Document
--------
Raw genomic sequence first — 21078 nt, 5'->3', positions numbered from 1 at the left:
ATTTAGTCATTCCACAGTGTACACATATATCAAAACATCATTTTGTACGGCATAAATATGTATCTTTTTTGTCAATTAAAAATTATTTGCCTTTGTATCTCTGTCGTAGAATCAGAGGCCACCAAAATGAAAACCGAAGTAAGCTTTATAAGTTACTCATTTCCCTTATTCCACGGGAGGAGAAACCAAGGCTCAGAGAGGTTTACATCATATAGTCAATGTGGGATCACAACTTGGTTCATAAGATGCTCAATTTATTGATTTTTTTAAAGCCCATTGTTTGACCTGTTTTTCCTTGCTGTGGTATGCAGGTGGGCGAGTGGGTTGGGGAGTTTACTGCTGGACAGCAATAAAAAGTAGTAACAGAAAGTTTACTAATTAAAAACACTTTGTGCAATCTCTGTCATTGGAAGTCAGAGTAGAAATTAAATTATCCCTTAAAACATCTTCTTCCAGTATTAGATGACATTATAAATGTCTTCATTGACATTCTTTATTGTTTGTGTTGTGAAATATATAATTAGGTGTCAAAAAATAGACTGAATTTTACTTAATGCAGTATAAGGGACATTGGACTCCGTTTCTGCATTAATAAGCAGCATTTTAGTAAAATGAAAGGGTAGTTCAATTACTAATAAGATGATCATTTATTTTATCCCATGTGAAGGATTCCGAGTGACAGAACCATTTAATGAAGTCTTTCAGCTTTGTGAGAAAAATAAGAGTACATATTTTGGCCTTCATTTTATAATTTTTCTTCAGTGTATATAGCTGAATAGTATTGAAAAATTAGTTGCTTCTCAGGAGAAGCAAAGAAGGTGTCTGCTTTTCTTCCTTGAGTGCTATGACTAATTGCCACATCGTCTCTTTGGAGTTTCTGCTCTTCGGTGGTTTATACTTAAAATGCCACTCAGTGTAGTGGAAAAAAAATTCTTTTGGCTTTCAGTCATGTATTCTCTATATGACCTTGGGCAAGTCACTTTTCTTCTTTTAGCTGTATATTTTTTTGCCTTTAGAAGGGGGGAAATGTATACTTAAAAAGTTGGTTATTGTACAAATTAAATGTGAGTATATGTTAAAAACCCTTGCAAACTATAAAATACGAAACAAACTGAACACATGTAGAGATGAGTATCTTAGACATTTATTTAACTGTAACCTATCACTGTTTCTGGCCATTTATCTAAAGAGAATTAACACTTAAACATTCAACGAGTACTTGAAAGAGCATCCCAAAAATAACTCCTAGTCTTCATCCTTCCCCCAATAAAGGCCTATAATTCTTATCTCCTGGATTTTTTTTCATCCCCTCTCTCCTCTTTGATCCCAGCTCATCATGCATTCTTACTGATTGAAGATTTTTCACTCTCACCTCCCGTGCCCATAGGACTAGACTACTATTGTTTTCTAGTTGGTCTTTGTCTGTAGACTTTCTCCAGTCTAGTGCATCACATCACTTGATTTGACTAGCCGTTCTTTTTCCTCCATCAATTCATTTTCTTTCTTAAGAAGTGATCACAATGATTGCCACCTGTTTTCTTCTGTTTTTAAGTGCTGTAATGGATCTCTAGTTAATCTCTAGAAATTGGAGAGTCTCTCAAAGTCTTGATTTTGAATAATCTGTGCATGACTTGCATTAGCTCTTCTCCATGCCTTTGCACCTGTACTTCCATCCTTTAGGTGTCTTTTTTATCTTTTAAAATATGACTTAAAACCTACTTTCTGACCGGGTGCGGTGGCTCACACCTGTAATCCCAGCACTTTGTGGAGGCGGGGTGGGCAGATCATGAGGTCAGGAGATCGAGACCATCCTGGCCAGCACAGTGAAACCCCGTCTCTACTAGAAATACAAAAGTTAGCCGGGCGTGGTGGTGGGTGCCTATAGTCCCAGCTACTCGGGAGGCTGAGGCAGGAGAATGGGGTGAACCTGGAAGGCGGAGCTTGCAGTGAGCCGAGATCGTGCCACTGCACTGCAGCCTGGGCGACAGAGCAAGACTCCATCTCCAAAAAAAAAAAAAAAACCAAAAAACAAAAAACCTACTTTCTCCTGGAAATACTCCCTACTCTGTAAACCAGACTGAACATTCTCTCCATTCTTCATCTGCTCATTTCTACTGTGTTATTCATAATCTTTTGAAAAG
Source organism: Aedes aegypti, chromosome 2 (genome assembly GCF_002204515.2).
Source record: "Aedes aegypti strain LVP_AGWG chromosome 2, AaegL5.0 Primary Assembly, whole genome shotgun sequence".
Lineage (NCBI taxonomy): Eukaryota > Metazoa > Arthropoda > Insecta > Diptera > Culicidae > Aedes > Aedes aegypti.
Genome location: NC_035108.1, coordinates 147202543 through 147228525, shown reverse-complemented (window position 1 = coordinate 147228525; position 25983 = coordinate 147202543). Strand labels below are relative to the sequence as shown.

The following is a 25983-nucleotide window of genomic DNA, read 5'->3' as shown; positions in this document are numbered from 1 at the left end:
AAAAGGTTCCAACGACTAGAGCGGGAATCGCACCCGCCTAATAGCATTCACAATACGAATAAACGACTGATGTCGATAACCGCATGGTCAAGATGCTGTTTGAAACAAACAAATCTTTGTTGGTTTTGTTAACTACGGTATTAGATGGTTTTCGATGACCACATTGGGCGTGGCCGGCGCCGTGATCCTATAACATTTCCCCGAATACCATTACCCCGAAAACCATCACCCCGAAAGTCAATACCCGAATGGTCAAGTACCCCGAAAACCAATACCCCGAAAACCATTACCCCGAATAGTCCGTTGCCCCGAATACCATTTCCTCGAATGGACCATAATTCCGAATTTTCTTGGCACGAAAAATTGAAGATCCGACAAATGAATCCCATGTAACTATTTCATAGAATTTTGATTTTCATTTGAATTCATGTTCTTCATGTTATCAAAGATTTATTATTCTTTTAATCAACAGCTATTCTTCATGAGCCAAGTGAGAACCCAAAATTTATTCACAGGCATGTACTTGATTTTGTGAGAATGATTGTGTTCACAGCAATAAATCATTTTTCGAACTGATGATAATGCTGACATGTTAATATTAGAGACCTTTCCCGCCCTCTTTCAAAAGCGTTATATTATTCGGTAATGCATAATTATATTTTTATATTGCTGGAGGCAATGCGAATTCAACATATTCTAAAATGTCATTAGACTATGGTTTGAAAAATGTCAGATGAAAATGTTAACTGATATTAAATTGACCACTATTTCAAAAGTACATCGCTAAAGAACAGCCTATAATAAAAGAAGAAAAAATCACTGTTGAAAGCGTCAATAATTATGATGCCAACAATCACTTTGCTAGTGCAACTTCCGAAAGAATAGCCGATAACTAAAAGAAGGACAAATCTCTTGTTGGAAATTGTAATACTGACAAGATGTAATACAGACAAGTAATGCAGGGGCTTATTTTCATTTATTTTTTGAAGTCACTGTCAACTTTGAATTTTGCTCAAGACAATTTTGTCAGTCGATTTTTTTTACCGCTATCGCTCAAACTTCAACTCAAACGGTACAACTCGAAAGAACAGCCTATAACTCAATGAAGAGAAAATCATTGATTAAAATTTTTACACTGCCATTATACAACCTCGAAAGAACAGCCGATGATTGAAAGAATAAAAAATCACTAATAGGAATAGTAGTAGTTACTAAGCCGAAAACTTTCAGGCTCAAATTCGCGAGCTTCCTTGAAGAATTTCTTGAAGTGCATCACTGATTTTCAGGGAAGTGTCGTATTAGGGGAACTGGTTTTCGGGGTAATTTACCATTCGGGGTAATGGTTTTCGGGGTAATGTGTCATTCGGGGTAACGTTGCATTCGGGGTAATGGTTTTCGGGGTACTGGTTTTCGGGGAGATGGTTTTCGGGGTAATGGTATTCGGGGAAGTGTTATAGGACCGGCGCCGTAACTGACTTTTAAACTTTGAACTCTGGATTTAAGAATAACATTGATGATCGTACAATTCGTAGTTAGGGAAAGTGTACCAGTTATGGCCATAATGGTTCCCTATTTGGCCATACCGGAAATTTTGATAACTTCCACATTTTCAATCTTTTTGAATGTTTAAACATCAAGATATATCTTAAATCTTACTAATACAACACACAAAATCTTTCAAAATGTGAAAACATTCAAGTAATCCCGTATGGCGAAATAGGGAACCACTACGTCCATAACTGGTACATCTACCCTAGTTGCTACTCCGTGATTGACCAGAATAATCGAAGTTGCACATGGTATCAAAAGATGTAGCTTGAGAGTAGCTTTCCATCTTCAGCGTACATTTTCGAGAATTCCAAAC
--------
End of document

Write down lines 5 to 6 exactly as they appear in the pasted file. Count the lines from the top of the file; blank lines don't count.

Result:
Lineage (NCBI taxonomy): Eukaryota > Metazoa > Arthropoda > Insecta > Diptera > Culicidae > Aedes > Aedes aegypti.
Genome location: NC_035108.1, coordinates 147202543 through 147228525, shown reverse-complemented (window position 1 = coordinate 147228525; position 25983 = coordinate 147202543). Strand labels below are relative to the sequence as shown.